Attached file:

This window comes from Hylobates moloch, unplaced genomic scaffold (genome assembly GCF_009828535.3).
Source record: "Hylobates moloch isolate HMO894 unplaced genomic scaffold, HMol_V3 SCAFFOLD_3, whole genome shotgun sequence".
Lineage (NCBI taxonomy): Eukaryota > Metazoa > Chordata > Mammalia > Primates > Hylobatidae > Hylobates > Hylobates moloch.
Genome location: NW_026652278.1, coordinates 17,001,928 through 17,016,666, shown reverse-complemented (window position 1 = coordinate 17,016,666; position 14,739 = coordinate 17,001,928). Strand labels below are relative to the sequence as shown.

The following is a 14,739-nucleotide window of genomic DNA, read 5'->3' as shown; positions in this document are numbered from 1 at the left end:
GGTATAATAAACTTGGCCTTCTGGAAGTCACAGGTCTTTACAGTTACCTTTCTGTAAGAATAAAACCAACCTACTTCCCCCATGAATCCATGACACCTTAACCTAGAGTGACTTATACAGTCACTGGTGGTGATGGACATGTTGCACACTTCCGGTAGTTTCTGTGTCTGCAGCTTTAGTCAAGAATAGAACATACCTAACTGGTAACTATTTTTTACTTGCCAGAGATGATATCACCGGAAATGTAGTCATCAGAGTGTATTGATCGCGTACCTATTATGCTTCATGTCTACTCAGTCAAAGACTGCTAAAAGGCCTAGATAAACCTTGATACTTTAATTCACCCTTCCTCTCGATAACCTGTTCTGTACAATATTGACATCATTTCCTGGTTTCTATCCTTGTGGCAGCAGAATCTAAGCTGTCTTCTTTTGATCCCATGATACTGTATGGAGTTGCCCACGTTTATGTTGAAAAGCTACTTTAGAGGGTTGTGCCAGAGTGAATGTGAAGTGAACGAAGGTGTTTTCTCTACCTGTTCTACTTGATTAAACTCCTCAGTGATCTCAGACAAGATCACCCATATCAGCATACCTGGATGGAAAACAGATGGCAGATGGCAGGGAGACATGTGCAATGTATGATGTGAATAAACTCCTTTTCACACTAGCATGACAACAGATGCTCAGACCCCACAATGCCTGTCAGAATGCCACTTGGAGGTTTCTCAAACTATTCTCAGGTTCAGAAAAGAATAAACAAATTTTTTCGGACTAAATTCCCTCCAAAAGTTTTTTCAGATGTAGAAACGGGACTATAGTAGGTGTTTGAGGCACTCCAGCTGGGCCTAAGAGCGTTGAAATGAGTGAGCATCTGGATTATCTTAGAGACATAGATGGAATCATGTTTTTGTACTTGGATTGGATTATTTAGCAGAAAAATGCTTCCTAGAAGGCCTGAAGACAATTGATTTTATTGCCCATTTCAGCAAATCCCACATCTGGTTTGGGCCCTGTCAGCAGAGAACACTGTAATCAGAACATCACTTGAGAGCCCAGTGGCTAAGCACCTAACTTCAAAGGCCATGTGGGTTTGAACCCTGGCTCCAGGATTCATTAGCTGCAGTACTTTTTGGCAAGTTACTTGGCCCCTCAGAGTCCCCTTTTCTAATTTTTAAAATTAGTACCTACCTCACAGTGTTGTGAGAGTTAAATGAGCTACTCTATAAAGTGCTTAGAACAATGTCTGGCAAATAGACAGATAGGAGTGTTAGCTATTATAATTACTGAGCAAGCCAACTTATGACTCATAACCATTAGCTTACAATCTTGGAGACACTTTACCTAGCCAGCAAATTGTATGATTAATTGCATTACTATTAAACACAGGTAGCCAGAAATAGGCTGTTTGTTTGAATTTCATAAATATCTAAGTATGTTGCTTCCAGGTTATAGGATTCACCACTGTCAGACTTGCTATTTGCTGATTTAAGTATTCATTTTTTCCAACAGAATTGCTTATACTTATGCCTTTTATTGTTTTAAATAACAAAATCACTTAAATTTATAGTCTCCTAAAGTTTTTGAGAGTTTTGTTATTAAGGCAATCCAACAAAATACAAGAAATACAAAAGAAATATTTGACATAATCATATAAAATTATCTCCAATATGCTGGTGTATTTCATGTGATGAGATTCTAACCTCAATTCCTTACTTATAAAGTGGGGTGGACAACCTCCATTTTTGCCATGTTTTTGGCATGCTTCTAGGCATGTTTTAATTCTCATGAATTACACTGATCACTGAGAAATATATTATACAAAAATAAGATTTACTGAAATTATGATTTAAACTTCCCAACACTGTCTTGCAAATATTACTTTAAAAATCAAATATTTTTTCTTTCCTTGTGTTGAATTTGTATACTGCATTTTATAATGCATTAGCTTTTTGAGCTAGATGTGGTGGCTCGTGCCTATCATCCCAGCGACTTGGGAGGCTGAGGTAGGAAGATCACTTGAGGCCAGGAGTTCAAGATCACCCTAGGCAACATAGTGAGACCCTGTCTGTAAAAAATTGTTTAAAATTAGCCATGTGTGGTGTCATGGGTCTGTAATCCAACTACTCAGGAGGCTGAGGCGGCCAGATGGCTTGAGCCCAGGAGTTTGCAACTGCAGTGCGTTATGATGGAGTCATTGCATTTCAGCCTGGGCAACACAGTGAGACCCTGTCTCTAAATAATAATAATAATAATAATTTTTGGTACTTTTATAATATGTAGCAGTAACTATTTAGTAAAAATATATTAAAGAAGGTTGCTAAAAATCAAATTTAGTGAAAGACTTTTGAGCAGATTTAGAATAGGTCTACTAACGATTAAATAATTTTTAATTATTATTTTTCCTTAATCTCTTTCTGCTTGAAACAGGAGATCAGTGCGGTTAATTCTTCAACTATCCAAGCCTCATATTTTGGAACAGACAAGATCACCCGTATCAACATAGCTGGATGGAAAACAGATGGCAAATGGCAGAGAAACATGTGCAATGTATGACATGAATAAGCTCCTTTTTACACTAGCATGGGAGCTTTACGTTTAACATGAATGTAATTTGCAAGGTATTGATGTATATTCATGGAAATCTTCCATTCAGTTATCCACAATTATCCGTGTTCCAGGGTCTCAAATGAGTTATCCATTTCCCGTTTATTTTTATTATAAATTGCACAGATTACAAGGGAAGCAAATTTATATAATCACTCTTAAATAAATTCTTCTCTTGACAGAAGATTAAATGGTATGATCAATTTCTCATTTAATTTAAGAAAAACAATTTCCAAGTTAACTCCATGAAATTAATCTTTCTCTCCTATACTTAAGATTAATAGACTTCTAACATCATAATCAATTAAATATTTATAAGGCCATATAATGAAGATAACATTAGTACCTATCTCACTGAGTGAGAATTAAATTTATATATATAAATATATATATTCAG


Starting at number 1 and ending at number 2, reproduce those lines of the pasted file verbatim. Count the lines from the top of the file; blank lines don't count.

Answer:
This window comes from Hylobates moloch, unplaced genomic scaffold (genome assembly GCF_009828535.3).
Source record: "Hylobates moloch isolate HMO894 unplaced genomic scaffold, HMol_V3 SCAFFOLD_3, whole genome shotgun sequence".